View Full Version : Weird Sound from Welder
07-09-2007, 08:23 PM
Ok, I was out today working on some pipe and was expecting a good job. Then I noticed something not right. When I would begin to weld, the welder seemed to surge. It didn't maintain a consitent sound or weld. The surge was kind of like a car idling and then you would rev it up and let off and it would come back down. It would try to show me a puddle and the suge would hit and wipe it out and the process started back again. Can anyone give an idea thsi would be. Thanks you
07-09-2007, 08:31 PM
I have no idea but couldn't even make a guess without knowing what type of welder you are working with.
TIG or stick? Engine driven? Pedal or no?
07-09-2007, 09:24 PM
the machine is a 100 fluxcore welder. Runs off of 110 household power. Has a high range and a low range as far as dialing them up or down.
07-09-2007, 10:17 PM
What brand 110 welder is it ?
07-09-2007, 11:06 PM
Is it a hf brand? I have that one:rolleyes: . It might be something in an internal circuit boards but dont have alot of exsperience with that kind of stuff.
07-10-2007, 12:15 AM
Whitey, if you are using an extension cord, try it plugged right into the wall outlet, and see if that makes any difference. Some long cords with small wire can really choke down power tools and welders, and are not to be used. :)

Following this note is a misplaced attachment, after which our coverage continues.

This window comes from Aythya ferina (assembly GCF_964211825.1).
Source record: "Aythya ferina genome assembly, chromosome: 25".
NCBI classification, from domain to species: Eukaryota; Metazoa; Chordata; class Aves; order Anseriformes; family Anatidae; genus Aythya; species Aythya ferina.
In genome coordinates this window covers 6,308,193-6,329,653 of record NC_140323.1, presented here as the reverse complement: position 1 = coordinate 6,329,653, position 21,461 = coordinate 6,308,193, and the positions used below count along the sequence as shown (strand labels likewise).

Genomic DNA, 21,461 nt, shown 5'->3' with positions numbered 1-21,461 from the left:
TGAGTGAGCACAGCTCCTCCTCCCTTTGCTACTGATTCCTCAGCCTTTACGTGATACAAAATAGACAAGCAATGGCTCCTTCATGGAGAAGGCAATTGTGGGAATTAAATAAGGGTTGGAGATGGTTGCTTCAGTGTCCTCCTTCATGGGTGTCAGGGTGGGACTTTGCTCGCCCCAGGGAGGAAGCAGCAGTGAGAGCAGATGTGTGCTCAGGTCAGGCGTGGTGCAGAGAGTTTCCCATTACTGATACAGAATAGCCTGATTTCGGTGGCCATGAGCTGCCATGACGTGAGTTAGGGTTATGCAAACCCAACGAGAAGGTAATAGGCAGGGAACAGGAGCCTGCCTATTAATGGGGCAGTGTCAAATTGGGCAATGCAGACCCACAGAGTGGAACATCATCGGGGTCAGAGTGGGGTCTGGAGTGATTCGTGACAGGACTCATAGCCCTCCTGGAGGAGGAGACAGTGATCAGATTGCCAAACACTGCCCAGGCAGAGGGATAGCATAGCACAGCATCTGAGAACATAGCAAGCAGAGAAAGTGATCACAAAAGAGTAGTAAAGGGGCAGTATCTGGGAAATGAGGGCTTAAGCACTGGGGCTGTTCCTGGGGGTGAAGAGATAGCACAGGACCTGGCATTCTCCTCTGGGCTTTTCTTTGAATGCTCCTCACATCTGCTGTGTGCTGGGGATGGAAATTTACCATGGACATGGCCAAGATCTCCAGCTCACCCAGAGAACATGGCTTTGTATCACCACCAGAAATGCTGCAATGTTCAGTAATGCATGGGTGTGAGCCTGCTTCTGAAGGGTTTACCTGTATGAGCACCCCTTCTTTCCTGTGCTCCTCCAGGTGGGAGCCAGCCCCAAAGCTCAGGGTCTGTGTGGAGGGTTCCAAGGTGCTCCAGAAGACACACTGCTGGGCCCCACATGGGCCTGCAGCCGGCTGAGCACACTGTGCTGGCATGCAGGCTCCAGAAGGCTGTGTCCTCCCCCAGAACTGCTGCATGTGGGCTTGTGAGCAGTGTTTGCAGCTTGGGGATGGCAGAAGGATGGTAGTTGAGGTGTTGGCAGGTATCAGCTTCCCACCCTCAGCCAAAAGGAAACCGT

07-10-2007, 12:06 PM
ok I think I may have fixed it. 1. The extension cord was to long, so I plugged up the unit straight to the socket itself. Tried again and no real progress. I then changed out the contact tip and BANG!!! This welder took off like it is suppose to do. Super Power for a 110. I guess I need to get another extension cord that is smaller, and buy some more of those contact tipsl Thank You.
07-10-2007, 12:44 PM
...I guess I need to get another extension cord that is smaller, and buy some more of those contact tipsl Thank You.
More contact tips is a good idea, especially for a beginner. I hope when you refer to a "smaller" extension cord, you mean shorter, not smaller gauge wire.
07-10-2007, 03:40 PM
Ive also noticed in the hotter months (like right now) the voltage runs lower here at my location (neighborhood). This really runs havoc with 120v welders. Do an experiment, try welding about 6-7am and then around 5-7pm. See if you notice a difference. You could also take voltage readings at the outlet before and during welding. This information may provide you with an answer. Uncrichie.